**** ROTATE **** **** ROTATE **** **** ROTATE **** **** ROTATE ****

Find this Story

Print, a form you can hold

Wireless download to your Amazon Kindle

Look for a summary or analysis of this Story.

Enjoy this? Share it!

The Marble Heart
by [?]


Whoever travels through Suabia should not neglect to take a peep into the Black Forest; not on account of the trees, although one does not find every-where such a countless number of magnificent pines, but because of the inhabitants, between whom and their outlying neighbors there exists a marked difference. They are taller than ordinary people, broad-shouldered and strong-limbed. It seems as though the balmy fragrance exhaled by the pines had given them a freer respiration, a clearer eye, and a more resolute if somewhat ruder spirit than that possessed by the inhabitants of the valleys and plains. And not only in their bearing and size do they differ from other people, but in their customs and pursuits as well. In that part of the Black Forest included within the Grand Duchy of Baden, are to be seen the most strikingly dressed inhabitants of the whole forest. The men let nature have her own way with their beards; while their black jackets, close-fitting knee breeches, red stockings, and peaked hats bound with a broad sheaf, give them a picturesque, yet serious and commanding appearance. Here the people generally are occupied in the manufacture of glass; they also make watches and sell them to half the world.

On the other side of the forest formerly dwelt a branch of this same race; but their employment had given them other customs and manners. They felled and trimmed their pine trees, rafted the logs down the Nagold into the Neckar, and from the Upper-Neckar to the Rhine, and thence far down into Holland, and even at the sea coast these raftsmen of the Black Forest were known. They stopped on their way down the rivers at each city that lined the banks, and proudly awaited purchasers for their logs and boards, but kept their largest and longest logs to dispose of for a larger sum, to the Mynheers for shipbuilding purposes. These raftsmen were accustomed to a rough, wandering life. Their joy was experienced in floating down the streams on their rafts; their sorrow in the long walk back on the banks. Thus from the nature of their occupation they required a costume entirely different from that worn by the glass-makers on the other side of the Black Forest. They wore jackets of dark linen, over which green suspenders of a hand-breadth’s width crossed over their broad breasts; black leather knee breeches, from the pockets of which projected brass foot-rules like badges of honor; but their joy and pride lay in their boots, the largest perhaps that ever came into vogue in any part of the world, as they could be drawn up two spans of the hand above the knee, so that the raftsmen could wade around in a yard of water without wetting their feet.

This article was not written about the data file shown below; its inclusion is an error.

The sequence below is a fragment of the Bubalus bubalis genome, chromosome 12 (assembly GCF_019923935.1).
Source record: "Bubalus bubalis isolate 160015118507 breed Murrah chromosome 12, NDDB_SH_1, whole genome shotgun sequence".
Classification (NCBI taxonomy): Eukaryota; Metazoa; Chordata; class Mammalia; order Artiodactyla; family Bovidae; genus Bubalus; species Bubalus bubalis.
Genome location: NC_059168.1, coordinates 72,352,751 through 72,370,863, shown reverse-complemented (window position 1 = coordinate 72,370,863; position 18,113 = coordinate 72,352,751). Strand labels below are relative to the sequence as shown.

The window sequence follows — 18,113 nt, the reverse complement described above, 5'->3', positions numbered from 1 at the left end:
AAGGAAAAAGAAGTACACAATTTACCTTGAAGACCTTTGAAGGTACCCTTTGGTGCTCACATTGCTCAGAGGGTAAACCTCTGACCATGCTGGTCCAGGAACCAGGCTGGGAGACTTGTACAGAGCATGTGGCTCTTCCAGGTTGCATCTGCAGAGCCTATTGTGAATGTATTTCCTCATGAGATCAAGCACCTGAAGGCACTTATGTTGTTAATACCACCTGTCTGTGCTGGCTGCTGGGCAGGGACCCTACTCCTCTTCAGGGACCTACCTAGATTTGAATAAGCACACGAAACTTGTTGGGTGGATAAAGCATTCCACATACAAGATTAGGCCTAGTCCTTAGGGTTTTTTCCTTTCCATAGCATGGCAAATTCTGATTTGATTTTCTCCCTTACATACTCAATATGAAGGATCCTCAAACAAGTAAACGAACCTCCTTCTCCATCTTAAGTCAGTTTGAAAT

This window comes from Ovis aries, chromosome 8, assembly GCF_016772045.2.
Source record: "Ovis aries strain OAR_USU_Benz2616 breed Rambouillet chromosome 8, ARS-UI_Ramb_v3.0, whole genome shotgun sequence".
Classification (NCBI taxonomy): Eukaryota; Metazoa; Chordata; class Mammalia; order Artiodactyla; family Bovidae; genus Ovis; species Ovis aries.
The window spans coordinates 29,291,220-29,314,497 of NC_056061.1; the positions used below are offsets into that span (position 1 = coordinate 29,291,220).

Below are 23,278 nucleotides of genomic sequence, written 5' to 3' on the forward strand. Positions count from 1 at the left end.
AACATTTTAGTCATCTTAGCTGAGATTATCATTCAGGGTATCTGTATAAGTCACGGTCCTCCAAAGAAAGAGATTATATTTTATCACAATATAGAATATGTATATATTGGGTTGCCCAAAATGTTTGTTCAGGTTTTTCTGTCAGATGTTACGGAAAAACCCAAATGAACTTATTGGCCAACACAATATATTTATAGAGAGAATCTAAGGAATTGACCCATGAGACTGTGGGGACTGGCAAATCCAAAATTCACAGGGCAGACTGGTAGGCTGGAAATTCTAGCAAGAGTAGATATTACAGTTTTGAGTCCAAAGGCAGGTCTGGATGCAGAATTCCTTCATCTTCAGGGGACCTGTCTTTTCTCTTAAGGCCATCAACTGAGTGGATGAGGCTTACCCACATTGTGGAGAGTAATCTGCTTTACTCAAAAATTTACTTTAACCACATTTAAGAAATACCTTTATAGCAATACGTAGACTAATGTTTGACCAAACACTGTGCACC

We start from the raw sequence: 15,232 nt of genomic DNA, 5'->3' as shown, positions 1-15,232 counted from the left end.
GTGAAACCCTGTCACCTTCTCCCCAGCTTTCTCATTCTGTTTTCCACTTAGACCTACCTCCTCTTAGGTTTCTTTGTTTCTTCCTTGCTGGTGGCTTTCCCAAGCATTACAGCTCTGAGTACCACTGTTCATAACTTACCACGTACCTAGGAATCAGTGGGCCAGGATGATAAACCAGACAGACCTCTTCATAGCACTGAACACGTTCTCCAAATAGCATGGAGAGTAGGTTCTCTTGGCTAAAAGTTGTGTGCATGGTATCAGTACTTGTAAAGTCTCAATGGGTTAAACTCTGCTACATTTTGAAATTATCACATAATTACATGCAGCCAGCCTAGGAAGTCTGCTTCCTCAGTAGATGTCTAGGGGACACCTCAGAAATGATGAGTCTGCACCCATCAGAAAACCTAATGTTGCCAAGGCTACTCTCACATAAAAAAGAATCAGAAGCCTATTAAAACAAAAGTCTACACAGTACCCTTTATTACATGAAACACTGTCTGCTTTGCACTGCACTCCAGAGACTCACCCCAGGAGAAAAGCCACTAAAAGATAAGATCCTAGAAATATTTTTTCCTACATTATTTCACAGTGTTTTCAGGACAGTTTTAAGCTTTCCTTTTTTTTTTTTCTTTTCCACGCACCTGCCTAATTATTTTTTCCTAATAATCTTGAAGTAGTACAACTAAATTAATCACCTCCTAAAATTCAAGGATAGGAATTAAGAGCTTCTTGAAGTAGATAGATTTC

Up to quite a recent period, the inhabitants of this forest believed in spirits of the wood. But it is somewhat singular that the spirits who, as the legend ran, dwelt in the Black Forest, took sides in these prevailing fashions. Thus, it was averred that the Little Glass-Man, a good little spirit, only three-and-a-half feet high, never appeared otherwise than in a peaked hat with a wide brim, as well as a jacket and knee breeches and red stockings; whereas, Dutch-Michel, who haunted the other part of the forest, was a giant-sized broad-shouldered fellow in the dress of a raftsman, and several people who had seen him, asserted that they would not care to pay for the hides that would be used to make him a pair of boots. “And so tall,” said they, “that an ordinary man would not reach to his neck.”

With these spirits of the forest, a young man of this region is reported to have had a strange experience, which I will relate:

There lived in the Black Forest a widow by the name of Frau Barbara Munkin; her husband had been a charcoal-burner, and after his death she brought up her son to the same business. Young Peter Munk, a cunning fellow of sixteen, was much pleased to sit all the week round on his smoking piles of wood, just as he had seen his father do; or, all black and sooty as he was, and a scarecrow to the people, he would go down to the towns to sell his charcoal. But a charcoal-burner has plenty of time to think about himself and others; and when Peter Munk sat on his half-burned piles of wood, the dark trees about him and the deep stillness of the forest disposed him to tears and filled his heart with nameless longings. Something troubled him, and he could not well make out what it was. Finally he discovered what it was that had so put him out of sorts; it was his occupation. “A lonely black charcoal-burner,” reflected he. “It is a miserable life. How respectable are the glassmakers, the watchmakers, and even the musicians of a Sunday evening! And when Peter Munk, cleanly-washed and brushed, appears dressed in his father’s best jacket with silver buttons and with bran-new red stockings, and when one walks behind me and thinks, Who is that stylish-looking fellow? and inwardly praises my stockings and my stately walk–when he passes by me and turns around to look, he is sure to say to himself: ‘Oh, it’s only Charcoal Pete!'”